In the United States the President, head of the executive branch of government, stirred an angry march against the Congress, our second branch, in an effort to overturn the recent election. This even after the third branch, the Supreme Court, endorsed the election results. It was a short-lived but dangerous insurrection, with repercussions still unfolding.
A key question in the mix was, what’s true? The main mantra of one side was, “Stop the steal!”—holding the election to be fraudulent. Their opponents shot back, “The data doesn’t lie!”—and the Court agreed with the latter. So, a new President will take office. And only one truth seems to be shared by both sides: mutual distrust is tearing America’s national fabric.
In the past few weeks an election may have been stolen in Uganda. And just a few months ago an election in Belarus kept Alexander Lukashenko in office despite a process that external monitors labeled as “neither fair nor free.” It seems that having election controversies in autocratic nations is nothing new, but finding similar chaos in the USA is troubling.
It also troubles me that evangelical Christians have been widely and closely affiliated with the insurrection. Some are driven by a “Christian America” premise that promotes Christian privilege. For example, on a national news broadcast I saw one of the activists offering a prayer of thanksgiving in Jesus name on the Senate dais after their successful incursion into the Congress building. And the FBI is now looking for all the trespassers in that video.
It troubles me because some of my evangelical friends are chasing truth by taking the wrong path. Their apparent aim—to reshape society through political power—is not what Jesus or his close followers ever did. Jesus avoided joining the Pharisees, Sadducees, or Herodians. When some followers tried to make him king, Jesus withdrew. And, as he told Pilate at the end of his life on earth, “my kingdom is not from the world” (John 18:36).
Instead let’s chase what he told Pilate on the same occasion: “I have come into the world to bear witness to the truth. Everyone who is of the truth listens to my voice.”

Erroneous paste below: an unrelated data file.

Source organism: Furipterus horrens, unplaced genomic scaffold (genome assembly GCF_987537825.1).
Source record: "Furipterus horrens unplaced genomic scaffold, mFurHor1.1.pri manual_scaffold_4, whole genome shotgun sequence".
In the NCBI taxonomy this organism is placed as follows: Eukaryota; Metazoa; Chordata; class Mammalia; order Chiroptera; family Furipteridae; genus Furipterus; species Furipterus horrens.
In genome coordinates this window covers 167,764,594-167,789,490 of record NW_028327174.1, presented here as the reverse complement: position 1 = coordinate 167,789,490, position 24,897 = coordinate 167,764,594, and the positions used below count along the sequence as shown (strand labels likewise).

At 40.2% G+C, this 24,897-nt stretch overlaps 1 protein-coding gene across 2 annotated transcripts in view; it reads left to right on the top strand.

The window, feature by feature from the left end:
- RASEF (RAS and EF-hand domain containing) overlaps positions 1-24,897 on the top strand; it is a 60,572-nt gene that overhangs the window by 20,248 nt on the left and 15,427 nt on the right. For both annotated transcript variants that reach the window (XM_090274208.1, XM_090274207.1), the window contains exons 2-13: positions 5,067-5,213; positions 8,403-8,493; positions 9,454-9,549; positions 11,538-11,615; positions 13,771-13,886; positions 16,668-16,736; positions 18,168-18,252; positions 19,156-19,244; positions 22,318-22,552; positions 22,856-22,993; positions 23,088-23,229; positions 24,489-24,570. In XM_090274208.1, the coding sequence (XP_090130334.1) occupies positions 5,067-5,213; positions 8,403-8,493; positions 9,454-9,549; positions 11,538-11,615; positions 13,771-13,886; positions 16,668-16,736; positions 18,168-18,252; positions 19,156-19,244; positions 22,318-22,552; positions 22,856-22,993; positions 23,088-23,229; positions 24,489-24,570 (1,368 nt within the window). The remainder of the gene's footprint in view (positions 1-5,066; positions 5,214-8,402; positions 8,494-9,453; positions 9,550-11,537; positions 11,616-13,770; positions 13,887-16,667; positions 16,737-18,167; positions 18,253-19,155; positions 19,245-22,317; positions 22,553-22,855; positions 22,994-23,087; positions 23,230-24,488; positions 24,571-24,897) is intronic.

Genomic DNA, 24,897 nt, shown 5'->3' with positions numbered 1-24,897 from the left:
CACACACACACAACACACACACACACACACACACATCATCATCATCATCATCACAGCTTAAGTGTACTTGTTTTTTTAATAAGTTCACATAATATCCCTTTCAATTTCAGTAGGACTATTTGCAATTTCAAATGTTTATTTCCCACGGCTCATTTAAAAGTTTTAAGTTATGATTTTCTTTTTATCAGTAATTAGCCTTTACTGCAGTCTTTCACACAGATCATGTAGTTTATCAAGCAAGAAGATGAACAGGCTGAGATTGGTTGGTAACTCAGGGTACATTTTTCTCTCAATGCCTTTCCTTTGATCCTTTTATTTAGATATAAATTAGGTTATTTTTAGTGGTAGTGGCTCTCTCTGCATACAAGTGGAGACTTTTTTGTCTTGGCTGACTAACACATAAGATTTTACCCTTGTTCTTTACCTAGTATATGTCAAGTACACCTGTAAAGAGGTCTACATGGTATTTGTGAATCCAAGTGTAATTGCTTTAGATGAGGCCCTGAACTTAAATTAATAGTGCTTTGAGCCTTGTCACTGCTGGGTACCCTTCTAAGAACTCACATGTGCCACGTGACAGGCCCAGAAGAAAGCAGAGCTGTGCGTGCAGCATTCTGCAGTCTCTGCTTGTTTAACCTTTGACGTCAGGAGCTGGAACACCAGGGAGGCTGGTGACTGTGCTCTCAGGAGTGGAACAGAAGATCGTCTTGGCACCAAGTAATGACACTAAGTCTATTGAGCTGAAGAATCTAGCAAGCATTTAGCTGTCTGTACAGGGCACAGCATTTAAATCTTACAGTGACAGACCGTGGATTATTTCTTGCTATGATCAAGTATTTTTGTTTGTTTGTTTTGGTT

But what “truth” does Jesus offer? The ultimate answer is the truth of his place as the creator and sustainer of the universe! It’s what Paul referenced in Colossians 1:16-17, “For by him all things were created, in heaven and on earth, visible and invisible, whether thrones or dominions or rulers or authorities—all things were created through him and for him. And he is before all things, and in him all things hold together.” And this is certainly linked to another bold claim by Jesus in John 14:6, “I am the way, and the truth, and the life.”
So, what Jesus offered in his own brief ministry is absolutely transcendent over against the struggles of his day and our day. He spoke of his ambition to gather people in his heavenly realm, “to see my glory that you [Father] have given me because you loved me before the foundation of the world” (John 17:24).
Jesus knew the world was broken; and he knew why. It has been hijacked by Satan, the ruler of this world, whom he described in John 8. “He was a murderer from the beginning, and does not stand in the truth, because there is no truth in him.” Whenever Satan speaks, Jesus went on, he only and always uses “the Lie”—i.e. that we can succeed without worshipping and loving God.
In John 17 Jesus made it clear that sound faith is truth-based: “I have given them your word …. Sanctify them in the truth; your word is truth.” What distinguished true followers of Jesus—those who will eventually join him in his eternal glory—is their reception of his words. Words that did not engage in local power politics.
This is not, however, a call to avoid all political controversies. William Wilberforce, for instance, was active in the 18th century English Parliament where he confronted and helped to overturn the slave trade. And there is a need today for people to confront a host of social abuses including casual abortion, rampant sexual trafficking, racial inequalities, and more.
The challenge for us is to be able to call for change, and to be righteous activists at times—here we think of Jesus cleansing the temple—yet without becoming one with the world. And it might serve all of us well to read Machiavelli’s famous book, The Prince, who described much of what goes on in all the political parties today. And it may help cure some of our evangelical naivete when we see some of our favorite politicians using Machiavellian schemes to succeed.
As Christians, then, let’s love the truth with more energy and clarity than any of our neighbors by looking to Jesus. He, alone, offers pristine truth. And he didn’t belong to any political party.